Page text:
Historical accounts record extensive use of the Turkey Creek Falls, located within today’s Nature Preserve site, since the 1870s for gatherings and outdoor recreation. Several prehistoric Native American sites have been documented, and the home and mill of David Hanby, one of Alabama’s earliest industrialists and a pioneer in the development of Alabama’s coal industry, was located within the Preserve. The site is also home to the ruins of the Mount Pinson Ironworks, a small forge and foundry built in 1863 that supplied horseshoes for Confederate troops during the Civil War. TCNP borders the homestead of the late judge and conservationist R. Dupont Thompson, whose circa 1930 sandstone house and swing bridge still stand today as landmarks to early 20th century vernacular-style architecture.

The TCNP’s three trails provide plenty of opportunity for recreation, exercise, research, and education. Information about the trails, including ease of access and educational and recreational use, is provided at the education center at the public entrance to the preserve. The trails can be hiked individually, or can be combined into one long connected trail through use of the paved access road that traverses the preserve. The TCNP trails feature waterfalls, rope swings, areas for fishing, kayaking, and swimming, and popular for birding and picnicking sites.

The TCNP holds enormous value as an educational resource. The Turkey Creek Education Center provides environmental and conservation education to the general public, K-12 school groups, teachers, and other civic groups. Approximately 15,500 students participate in educational programs each year. The Center organizes educational programs about forest ecology, aquatic ecosystems, natural and cultural heritage of the local area, and environmental science, generally correlated to the Alabama Course of Study for Scientific Literacy and Alabama History. Area college students and faculty use the Preserve for research in biology, environmental science, and archaeology.

TCNP was established through a partnership between Alabama's Forever Wild Program and the Freshwater Land Trust and is co-managed by the Southern Environmental Center (SEC) at Birmingham-Southern College, with assistance from the City of Pinson. A significant contributor to operations and maintenance of the Turkey Preserve is the Society to Advance the Resources at Turkey Creek (START). A local conservation group, START works through the USFWS Partners for Fish and Wildlife Program to minimize pollution within Turkey Creek. The TCNP also works with the Alabama River Alliance and Alabama Environmental Council to promote watershed stewardship within Turkey Creek. Volunteer assistance is also provided by the Sierra Club Water Sentinels, Alabama White Water Association, Alabama Boy Scouts, Alabama Water Watch Association, University of Alabama Center for Community Outreach and Development, Black Warrior River Keepers, Samford University, and the Vulcan Trail Association.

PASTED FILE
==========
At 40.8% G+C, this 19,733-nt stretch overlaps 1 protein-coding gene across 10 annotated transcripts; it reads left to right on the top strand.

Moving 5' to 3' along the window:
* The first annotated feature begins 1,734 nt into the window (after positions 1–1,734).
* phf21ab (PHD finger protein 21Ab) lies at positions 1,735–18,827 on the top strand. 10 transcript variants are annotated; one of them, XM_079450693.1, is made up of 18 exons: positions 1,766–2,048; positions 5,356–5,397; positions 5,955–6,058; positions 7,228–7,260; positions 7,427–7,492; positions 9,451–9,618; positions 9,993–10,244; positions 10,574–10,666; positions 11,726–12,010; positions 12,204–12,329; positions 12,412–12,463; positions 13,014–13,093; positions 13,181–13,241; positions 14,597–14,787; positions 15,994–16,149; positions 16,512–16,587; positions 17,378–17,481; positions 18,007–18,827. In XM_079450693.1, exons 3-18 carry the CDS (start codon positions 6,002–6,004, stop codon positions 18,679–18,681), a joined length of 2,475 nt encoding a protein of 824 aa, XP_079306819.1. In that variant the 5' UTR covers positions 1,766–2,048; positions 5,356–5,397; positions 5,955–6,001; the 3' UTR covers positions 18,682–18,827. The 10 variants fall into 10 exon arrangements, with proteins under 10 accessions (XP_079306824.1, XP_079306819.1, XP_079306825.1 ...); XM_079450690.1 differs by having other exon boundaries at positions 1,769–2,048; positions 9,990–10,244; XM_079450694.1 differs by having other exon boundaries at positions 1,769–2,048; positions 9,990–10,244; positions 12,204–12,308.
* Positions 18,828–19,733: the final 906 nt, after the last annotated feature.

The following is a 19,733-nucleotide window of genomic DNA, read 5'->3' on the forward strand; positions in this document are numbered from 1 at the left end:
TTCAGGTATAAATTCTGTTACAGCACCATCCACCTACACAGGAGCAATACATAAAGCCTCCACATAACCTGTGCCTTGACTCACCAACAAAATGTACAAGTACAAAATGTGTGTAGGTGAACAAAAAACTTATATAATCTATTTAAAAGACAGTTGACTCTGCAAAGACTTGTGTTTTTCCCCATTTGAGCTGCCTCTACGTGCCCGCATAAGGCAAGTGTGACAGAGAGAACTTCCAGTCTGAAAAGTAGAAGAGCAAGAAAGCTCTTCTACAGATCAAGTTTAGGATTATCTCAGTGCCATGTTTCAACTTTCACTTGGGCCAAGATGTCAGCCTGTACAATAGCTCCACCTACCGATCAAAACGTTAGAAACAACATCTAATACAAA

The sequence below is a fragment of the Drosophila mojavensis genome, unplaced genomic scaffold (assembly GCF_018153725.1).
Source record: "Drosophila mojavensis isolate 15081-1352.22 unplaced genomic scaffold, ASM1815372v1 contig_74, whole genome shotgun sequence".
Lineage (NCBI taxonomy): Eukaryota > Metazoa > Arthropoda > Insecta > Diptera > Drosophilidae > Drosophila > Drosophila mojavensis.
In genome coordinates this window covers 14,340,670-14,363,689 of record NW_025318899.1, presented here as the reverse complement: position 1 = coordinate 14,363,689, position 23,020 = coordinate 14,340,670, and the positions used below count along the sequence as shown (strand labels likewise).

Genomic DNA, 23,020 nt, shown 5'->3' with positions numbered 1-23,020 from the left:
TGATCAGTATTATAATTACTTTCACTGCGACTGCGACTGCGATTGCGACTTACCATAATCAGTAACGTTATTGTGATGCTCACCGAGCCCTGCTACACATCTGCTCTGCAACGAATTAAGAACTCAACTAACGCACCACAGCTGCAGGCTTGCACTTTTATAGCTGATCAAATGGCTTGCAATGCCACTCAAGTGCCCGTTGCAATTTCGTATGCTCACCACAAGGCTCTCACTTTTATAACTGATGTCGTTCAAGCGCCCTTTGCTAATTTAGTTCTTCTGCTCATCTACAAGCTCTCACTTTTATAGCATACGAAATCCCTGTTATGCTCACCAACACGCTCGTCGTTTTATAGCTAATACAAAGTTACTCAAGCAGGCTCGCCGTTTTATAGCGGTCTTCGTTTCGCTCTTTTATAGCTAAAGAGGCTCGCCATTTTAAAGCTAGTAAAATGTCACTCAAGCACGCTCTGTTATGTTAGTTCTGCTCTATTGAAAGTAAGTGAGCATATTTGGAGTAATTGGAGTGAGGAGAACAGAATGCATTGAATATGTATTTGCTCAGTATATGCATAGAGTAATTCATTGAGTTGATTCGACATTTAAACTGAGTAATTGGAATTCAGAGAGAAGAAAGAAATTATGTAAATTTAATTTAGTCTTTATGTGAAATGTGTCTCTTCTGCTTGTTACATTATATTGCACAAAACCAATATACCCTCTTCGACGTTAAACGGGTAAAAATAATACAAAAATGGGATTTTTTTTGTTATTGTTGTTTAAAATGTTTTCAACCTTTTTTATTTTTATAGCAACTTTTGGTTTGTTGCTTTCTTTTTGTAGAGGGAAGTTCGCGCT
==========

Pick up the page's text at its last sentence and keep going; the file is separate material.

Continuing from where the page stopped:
Additional Details

Width: 57 inches.
Primary Surface: Soil, Compacted
Secondary Surface: Asphalt
Crushed Rock
Grass or Vegetation
Rock, boulders
Rock, smooth
Soil, compacted
Water, moving

Average Grade: 7%
Maximum Grade: 12%
Elevation Low Point: 544
Elevation High Point: 816
Elevation Gain (cumulative): Not Available

Year Designated:

Contact Information

For more information and current conditions, contact the trail manager (listed below). For questions, suggestions, and corrections to information listed on the website, contact American Trails.

Trail Management:
Charles Yeager
Birmingham-Southern College
3906 Turkey Creek Road
Pinson, AL 35126
[email protected]



Photo Turkey Creek's Thompson Trace Trailhead

Photo Turkey Creek's Thompson Trace Trailhead